Health Problems

New guidelines push for better controlled experiments with synthetic nucleic acids

Researchers have proposed new guidelines to overcome current problems facing scientists developing synthetic nucleic acids—such as antisense oligonucleotides and double-stranded RNAs—as drugs and research tools. The guidelines, which promote a common set of standards for judging experiments and more efficient use of resources, are published in Nucleic Acid Therapeutics.

In the article entitled “Guidelines for Experiments Using Antisense Oligonucleotides and Double-Stranded RNAs” coauthors Keith Gagnon, School of Medicine, Southern Illinois University (Carbondale) and David Corey, UT Southwestern Medical Center at Dallas, TX state that current experimental designs are too often inadequate, leading to misleading interpretation of data and findings that are unsupportable and a waste of resources.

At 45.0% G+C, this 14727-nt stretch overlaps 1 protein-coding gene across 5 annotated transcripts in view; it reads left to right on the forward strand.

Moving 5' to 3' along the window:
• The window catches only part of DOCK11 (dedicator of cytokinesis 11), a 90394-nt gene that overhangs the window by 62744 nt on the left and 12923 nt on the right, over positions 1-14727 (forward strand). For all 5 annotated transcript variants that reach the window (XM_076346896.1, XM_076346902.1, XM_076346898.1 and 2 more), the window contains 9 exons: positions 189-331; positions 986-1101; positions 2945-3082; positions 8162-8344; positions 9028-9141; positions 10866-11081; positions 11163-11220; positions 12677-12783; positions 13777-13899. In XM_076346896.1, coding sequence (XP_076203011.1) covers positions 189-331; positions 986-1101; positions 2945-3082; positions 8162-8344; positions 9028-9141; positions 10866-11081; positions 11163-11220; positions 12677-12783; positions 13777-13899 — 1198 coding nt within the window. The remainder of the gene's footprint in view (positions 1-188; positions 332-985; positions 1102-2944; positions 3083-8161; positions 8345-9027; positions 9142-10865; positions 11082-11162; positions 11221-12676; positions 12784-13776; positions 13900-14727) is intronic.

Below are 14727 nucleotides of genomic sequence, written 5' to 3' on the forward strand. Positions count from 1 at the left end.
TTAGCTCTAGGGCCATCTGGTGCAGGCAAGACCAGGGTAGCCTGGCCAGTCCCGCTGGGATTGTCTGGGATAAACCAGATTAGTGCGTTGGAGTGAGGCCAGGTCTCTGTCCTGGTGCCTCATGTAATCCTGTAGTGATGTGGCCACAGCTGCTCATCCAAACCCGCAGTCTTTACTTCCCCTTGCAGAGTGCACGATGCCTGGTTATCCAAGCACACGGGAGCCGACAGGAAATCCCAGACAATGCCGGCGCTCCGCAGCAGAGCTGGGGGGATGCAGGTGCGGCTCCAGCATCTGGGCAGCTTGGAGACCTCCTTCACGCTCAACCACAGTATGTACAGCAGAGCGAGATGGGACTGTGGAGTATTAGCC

The authors provide practical advice for performing experiments with synthetic nucleic acids, including long noncoding RNAs (lncRNAs) and microRNAs (miRNAs) and present minimum standards for published research. They focus on topics including experimental design, measuring gene expression, measuring cell uptake, selecting controls for cell culture experiments and animal studies, and special cases.

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